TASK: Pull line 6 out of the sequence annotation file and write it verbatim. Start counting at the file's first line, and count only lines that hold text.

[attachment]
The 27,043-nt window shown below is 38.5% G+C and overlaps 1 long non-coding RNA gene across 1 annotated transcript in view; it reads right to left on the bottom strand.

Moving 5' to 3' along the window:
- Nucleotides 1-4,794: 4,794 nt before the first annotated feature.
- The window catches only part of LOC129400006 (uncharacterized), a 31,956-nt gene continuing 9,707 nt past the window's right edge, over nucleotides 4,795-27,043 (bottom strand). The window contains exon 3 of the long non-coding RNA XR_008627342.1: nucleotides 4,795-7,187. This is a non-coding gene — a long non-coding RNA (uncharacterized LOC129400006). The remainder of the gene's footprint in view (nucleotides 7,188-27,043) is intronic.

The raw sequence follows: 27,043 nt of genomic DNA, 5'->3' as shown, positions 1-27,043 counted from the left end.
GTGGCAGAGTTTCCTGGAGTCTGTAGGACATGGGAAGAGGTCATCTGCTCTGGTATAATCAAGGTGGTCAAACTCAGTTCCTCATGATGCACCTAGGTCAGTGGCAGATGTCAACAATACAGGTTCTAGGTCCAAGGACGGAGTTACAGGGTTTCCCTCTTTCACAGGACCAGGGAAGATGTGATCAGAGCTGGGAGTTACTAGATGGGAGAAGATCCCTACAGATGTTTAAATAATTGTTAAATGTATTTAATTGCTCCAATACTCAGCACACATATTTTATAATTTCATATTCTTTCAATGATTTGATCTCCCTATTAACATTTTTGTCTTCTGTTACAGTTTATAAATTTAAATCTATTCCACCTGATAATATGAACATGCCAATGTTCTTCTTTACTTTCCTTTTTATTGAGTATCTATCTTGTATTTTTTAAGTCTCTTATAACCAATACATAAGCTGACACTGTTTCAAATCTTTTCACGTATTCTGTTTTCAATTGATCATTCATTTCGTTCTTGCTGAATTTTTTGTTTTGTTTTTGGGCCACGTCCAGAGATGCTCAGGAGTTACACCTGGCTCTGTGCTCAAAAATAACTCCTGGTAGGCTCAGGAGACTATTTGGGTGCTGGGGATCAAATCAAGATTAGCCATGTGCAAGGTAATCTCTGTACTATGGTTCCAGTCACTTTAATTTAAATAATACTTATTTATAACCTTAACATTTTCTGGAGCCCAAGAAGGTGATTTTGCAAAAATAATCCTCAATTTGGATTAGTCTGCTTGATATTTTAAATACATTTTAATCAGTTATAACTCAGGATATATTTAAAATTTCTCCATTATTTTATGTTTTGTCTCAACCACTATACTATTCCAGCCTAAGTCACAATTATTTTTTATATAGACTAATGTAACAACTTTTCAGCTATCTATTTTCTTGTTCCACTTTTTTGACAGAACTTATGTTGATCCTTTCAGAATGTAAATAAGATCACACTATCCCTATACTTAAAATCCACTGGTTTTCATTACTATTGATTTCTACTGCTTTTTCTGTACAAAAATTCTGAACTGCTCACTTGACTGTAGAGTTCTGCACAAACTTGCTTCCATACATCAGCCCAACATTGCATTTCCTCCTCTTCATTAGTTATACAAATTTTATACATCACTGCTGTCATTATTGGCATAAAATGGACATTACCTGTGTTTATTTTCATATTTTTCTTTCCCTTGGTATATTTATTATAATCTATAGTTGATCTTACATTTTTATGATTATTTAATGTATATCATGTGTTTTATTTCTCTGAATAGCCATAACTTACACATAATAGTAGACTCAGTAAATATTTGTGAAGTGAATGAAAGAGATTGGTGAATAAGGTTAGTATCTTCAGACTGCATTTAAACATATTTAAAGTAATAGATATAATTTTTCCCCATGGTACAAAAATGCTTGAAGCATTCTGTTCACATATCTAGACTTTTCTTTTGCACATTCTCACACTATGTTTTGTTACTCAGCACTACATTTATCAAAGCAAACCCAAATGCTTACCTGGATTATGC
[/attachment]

GTGGCAGAGTTTCCTGGAGTCTGTAGGACATGGGAAGAGGTCATCTGCTCTGGTATAATCAAGGTGGTCAAACTCAGTTCCTCATGATGCACCTAGGTCAGTGGCAGATGTCAACAATACAGGTTCTAGGTCCAAGGACGGAGTTACAGGGTTTCCCTCTTTCACAGGACCAGGGAAGATGTGATCAGAGCTGGGAGTTACTAGATGGGAGAAGATCCCTACAGATGTTTAAATAATTGTTAAATGTATTTAATTGCTCCAATACTCAGCACACATATTTTATAATTTCATATTCTTTCAATGATTTGATCTCCCTATTAACATTTTTGTCTTCTGTTACAGTTTATAAATTTAAATCTATTCCACCTGATAATATGAACATGCCAATGTTCTTCTTTACTTTCCTTTTTATTGAGTATCTATCTTGTATTTTTTAAGTCTCTTATAACCAATACATAAGCTGACACTGTTTCAAATCTTTTCACGTATTCTGTTTTCAATTGATCATTCATTTCGTTCTTGCTGAATTTTTTGTTTTGTTTTTGGGCCACGTCCAGAGATGCTCAGGAGTTACACCTGGCTCTGTGCTCAAAAATAACTCCTGGTAGGCTCAGGAGACTATTTGGGTGCTGGGGATCAAATCAAGATTAGCCATGTGCAAGGTAATCTCTGTACTATGGTTCCAGTCACTTTAATTTAAATAATACTTATTTATAACCTTAACATTTTCTGGAGCCCAAGAAGGTGATTTTGCAAAAATAATCCTCAATTTGGATTAGTCTGCTTGATATTTTAAATACATTTTAATCAGTTATAACTCAGGATATATTTAAAATTTCTCCATTATTTTATGTTTTGTCTCAACCACTATACTATTCCAGCCTAAGTCACAATTATTTTTTATATAGACTAATGTAACAACTTTTCAGCTATCTATTTTCTTGTTCCACTTTTTTGACAGAACTTATGTTGATCCTTTCAGAATGTAAATAAGATCACACTATCCCTATACTTAAAATCCACTGGTTTTCATTACTATTGATTTCTACTGCTTTTTCTGTACAAAAATTCTGAACTGCTCACTTGACTGTAGAGTTCTGCACAAACTTGCTTCCATACATCAGCCCAACATTGCATTTCCTCCTCTTCATTAGTTATACAAATTTTATACATCACTGCTGTCATTATTGGCATAAAATGGACATTACCTGTGTTTATTTTCATATTTTTCTTTCCCTTGGTATATTTATTATAATCTATAGTTGATCTTACATTTTTATGATTATTTAATGTATATCATGTGTTTTATTTCTCTGAATAGCCATAACTTACACATAATAGTAGACTCAGTAAATATTTGTGAAGTGAATGAAAGAGATTGGTGAATAAGGTTAGTATCTTCAGACTGCATTTAAACATATTTAAAGTAATAGATATAATTTTTCCCCATGGTACAAAAATGCTTGAAGCATTCTGTTCACATATCTAGACTTTTCTTTTGCACATTCTCACACTATGTTTTGTTACTCAGCACTACATTTATCAAAGCAAACCCAAATGCTTACCTGGATTATGC